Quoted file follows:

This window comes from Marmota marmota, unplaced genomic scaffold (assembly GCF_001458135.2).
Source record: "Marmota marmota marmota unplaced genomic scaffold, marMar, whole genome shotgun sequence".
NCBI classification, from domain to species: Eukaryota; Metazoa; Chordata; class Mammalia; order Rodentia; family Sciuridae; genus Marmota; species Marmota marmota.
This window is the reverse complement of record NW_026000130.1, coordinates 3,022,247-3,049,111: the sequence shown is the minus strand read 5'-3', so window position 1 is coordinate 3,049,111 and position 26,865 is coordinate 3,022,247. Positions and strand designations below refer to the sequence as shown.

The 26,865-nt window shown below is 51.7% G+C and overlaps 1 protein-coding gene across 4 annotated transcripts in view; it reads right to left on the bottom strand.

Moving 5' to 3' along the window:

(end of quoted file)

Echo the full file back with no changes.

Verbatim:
This window comes from Marmota marmota, unplaced genomic scaffold (assembly GCF_001458135.2).
Source record: "Marmota marmota marmota unplaced genomic scaffold, marMar, whole genome shotgun sequence".
NCBI classification, from domain to species: Eukaryota; Metazoa; Chordata; class Mammalia; order Rodentia; family Sciuridae; genus Marmota; species Marmota marmota.
This window is the reverse complement of record NW_026000130.1, coordinates 3,022,247-3,049,111: the sequence shown is the minus strand read 5'-3', so window position 1 is coordinate 3,049,111 and position 26,865 is coordinate 3,022,247. Positions and strand designations below refer to the sequence as shown.

The 26,865-nt window shown below is 51.7% G+C and overlaps 1 protein-coding gene across 4 annotated transcripts in view; it reads right to left on the bottom strand.

Moving 5' to 3' along the window: